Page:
Event Smarts

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How to Host an Awesome Virtual Town Hall

February 11 2021 / by Karen Mares

Filed under: How to, virtual events

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Your all-company meetings are a great opportunity to synchronize your messaging, build company culture, and generate some enthusiasm for your latest endeavors. If your employees walk away whispering, "this could have been an email," you may want to rethink your strategy. Let's show you how to host a virtual town hall your team will actually want to attend.

First: What's the Point?

Informative and fun all-company meetings can be difficult to accomplish in person, but it's particularly challenging with a remote workforce. Before scheduling, setting an agenda, or starting on event details, take a look at the bigger picture: What is the goal of your all-company meeting? Message alignment? Company culture reinforcement and morale? 

A one-way brain dump of numbers and corporate keywords may lead to a mass outbreak of Could Have Been an Email Syndrome. By starting at the top — what you want to accomplish — you can better set the agenda, tone, and direction for the meeting, making the virtual town hall worth the time for your teams.

Keep 'er Movin'

They say time is money, and if this is your company, don't waste it. Keep a time-sensitive, efficient timeline. Recent research indicates that the typical attention span of an audience is approximately five to seven minutes. To help keep the pace, create a town hall team:

  • Leader — A head honcho to give the State of the Company and answer employee questions.
  • Facilitator — Think of this person as the emcee of your event. 
  • Moderator — A Moderator can help with polls and slides, monitor the chat, and collect questions.
  • Tech Support — Having tech support at the ready can be the difference between event success and failure.

What Do You Want to Talk About?

While there is likely information you already know you will be sharing, consider polling employees in advance to help shape your content. You want to inform, but what do they want to be informed of? Remember: You have around seven minutes before you start to lose your audience. Structure agenda items with that in mind.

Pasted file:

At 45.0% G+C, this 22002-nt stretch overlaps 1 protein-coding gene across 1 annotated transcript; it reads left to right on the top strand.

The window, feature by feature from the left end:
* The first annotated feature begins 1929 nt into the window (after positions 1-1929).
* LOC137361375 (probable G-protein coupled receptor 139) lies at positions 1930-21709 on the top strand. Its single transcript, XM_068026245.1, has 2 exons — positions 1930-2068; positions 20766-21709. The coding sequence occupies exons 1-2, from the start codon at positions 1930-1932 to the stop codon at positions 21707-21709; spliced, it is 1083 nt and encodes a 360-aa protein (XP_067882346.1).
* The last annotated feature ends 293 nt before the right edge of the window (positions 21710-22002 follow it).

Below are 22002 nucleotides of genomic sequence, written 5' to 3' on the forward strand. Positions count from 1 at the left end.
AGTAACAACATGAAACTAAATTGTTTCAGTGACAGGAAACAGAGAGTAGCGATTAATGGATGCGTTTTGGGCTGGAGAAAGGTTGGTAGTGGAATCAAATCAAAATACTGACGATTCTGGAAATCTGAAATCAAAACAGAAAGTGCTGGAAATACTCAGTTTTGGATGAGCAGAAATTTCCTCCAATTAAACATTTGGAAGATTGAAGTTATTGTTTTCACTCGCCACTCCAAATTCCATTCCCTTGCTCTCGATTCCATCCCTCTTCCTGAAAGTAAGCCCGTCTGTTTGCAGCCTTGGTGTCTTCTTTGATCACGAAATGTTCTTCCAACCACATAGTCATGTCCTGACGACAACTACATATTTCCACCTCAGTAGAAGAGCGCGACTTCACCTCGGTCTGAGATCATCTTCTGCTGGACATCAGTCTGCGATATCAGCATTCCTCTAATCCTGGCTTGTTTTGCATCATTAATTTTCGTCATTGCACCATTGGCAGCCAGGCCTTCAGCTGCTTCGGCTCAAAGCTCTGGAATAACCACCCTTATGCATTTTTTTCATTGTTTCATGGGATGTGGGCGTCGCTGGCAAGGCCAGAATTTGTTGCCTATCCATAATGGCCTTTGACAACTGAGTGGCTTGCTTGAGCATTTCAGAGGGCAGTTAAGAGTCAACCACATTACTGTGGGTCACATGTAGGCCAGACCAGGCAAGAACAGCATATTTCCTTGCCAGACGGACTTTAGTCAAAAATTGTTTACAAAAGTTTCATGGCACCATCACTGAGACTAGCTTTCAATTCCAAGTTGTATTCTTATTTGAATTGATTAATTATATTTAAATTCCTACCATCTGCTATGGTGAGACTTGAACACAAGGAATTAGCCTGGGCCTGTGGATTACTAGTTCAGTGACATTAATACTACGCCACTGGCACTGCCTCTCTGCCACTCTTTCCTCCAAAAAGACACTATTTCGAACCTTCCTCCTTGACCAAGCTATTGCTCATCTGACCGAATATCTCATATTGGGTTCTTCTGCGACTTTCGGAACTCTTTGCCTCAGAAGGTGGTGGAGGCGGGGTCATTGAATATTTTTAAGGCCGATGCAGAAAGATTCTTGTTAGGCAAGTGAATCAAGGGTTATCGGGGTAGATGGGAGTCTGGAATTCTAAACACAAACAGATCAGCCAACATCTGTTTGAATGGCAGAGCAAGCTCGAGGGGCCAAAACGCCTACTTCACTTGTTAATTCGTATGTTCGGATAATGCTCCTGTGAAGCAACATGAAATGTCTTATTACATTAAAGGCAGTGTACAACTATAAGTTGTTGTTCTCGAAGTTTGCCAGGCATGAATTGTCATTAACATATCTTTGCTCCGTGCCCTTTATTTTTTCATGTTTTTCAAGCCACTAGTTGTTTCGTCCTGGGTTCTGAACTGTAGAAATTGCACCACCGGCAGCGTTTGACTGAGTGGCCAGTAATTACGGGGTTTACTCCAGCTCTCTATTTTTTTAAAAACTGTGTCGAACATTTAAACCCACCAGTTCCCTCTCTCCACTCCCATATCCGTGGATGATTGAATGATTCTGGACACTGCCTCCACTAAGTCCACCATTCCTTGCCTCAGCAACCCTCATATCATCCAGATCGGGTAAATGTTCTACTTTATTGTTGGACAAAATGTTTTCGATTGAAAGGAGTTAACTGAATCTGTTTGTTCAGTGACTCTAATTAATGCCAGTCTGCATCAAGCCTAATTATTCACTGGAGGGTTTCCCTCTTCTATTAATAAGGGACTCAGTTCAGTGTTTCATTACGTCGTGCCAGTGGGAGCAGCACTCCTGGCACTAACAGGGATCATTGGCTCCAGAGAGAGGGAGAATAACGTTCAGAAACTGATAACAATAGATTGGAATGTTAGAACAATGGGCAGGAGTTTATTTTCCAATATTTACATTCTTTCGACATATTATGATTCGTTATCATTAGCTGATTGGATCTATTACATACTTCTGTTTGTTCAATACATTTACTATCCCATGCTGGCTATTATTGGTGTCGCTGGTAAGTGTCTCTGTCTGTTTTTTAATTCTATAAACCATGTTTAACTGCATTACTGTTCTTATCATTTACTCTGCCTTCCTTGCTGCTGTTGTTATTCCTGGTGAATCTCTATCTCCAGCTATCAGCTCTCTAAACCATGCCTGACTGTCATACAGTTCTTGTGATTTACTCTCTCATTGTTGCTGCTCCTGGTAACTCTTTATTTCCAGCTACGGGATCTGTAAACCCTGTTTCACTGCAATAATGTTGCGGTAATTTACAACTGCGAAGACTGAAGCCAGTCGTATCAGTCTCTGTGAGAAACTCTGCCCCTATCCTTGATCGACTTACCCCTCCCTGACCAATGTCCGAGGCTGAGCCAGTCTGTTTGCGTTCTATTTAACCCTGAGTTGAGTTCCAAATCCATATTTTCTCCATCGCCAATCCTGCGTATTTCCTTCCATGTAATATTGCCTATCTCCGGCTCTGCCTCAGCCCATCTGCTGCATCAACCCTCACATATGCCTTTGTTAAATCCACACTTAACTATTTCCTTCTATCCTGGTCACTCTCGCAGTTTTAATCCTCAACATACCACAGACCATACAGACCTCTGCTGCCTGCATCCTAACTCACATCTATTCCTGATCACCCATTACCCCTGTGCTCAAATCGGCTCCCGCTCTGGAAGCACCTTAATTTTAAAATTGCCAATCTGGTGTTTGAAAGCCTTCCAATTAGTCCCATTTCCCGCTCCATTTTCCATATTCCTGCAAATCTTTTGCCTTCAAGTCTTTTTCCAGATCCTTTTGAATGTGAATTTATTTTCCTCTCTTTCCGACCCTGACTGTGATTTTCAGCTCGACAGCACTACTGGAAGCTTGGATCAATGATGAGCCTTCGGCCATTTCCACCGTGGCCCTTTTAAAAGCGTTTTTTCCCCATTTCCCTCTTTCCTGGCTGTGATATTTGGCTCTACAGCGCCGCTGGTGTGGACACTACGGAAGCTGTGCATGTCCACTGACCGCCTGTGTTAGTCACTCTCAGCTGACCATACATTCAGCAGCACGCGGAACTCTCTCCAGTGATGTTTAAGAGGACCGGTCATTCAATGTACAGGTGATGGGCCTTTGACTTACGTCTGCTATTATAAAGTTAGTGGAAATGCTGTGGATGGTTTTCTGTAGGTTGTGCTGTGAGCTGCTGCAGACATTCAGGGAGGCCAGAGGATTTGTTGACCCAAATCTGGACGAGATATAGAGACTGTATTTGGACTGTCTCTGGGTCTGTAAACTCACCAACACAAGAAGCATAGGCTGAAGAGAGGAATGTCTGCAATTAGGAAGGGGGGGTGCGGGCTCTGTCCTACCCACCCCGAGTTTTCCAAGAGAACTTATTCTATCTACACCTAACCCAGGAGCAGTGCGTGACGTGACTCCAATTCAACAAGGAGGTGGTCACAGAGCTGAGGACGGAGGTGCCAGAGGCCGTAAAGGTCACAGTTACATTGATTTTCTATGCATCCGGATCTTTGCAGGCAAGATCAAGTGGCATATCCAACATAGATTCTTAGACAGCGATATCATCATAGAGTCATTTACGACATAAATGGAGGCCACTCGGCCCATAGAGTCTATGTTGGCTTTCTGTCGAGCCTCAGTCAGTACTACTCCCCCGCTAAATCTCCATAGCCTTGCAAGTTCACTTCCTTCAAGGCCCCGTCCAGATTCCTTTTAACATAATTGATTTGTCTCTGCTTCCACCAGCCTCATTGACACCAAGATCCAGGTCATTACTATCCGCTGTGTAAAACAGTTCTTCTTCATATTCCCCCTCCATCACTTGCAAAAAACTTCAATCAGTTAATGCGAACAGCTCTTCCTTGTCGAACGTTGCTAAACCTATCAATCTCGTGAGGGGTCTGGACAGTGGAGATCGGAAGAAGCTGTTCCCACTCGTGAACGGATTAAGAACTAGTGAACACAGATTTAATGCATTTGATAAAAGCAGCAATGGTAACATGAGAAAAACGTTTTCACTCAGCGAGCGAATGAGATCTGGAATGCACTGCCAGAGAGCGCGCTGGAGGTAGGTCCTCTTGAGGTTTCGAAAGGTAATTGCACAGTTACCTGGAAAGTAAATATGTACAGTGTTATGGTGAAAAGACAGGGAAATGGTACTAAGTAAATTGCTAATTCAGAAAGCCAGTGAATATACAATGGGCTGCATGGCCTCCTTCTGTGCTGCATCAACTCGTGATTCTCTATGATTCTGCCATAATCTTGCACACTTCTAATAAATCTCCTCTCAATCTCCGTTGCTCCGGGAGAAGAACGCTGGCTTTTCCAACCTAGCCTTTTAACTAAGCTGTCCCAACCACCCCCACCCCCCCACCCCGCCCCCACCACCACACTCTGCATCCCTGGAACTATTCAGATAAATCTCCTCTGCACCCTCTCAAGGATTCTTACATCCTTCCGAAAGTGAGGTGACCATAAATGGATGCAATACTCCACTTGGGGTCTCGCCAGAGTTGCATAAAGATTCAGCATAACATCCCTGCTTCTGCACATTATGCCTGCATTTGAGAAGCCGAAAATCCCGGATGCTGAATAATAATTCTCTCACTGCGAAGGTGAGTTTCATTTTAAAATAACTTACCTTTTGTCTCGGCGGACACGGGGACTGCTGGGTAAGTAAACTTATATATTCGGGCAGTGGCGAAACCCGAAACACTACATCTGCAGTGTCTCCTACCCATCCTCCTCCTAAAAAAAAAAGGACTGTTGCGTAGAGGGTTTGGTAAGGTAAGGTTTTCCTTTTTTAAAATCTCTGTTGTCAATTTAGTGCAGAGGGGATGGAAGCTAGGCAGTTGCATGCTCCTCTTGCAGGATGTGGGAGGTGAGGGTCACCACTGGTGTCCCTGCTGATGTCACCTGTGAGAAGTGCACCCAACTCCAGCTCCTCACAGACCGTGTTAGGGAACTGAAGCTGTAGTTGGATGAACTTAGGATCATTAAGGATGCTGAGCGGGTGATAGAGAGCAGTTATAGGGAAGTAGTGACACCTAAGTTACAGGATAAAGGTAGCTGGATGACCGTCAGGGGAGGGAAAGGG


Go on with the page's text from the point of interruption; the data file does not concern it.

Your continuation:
Sample Agenda

Welcome: Greeting, cover the agenda, and bring in some general announcements, such as a welcome to new employees, etc. Opening with a poll sets up interactivity right away and sets an amiable tone. This is also a good spot to remind employees to submit Q&A/AMA questions.

Inform: A company leader gives a State of the Company address. Incorporate slides here, but keep them relatively simple. Talk about company wins, not just spreadsheets and numbers. Be human. Consider incorporating a quiz or poll to help keep employees engaged and interested.

Break: Announce a brief intermission. Chances are, this is around the time digital fatigue may set in. Schedule a 5-minute break.

Department Round-Robin: Silos are common issues in companies — your IT department is likely somewhat removed from your sales team; this is especially true with a distributed workforce. By giving each department an opportunity to share what's happening, you help unify and align your people around the bigger company mission and messaging.

AMA: Provide employees opportunities for a Q&A period. Think of it as a discussion, not a lecture. Keep up the energy and your sense of humor. If you don't know the answer, say so, and offer to provide a follow-up once you have researched and can answer the question..

Wrap-up: End on a high note. A swag giveaway to a random employee who asked a question for the AMA is one way to encourage question submission.

Bonus Tips

  • Do a run-through ahead of time to iron out any potential glitches.
  • Make the town hall easy to join. Jumping through hoops to get to the meeting is a turn-off. 
  • Record the meeting for people who couldn't make it, and see to it that the recording is available as soon as possible.
  • Create an FAQ for any unanswered employee questions that time didn't allow.

Company Unity

Cultivating community and trust in an all-remote workforce requires intention. A virtual town hall can promote the well-being of your employees, which translates directly into the well-being of your company. And, as much as a town hall is an opportunity to give information, it's also an opportunity to receive information in the form of feedback — either from lively discussion, active Q&A, and high attendance, or from dead silence and low attendance. Planning, creativity, and a little enthusiasm can help you create an awesome virtual town hall and foster healthy workplace culture.

We Can Help

The team you need to help you pull off virtual town halls (and your other virtual events) without a hitch? You've found them right here. At EventBuilder, we offer virtual event management and technical support for your virtual events, webinars, and on-going programs. Contact us for a consultation today!


Topics: How to, virtual events

Karen Mares

About Karen Mares

Karen is an Event Producer and the Content Creator here at EventBuilder. She's also a wife, mom, singer, and history nerd.

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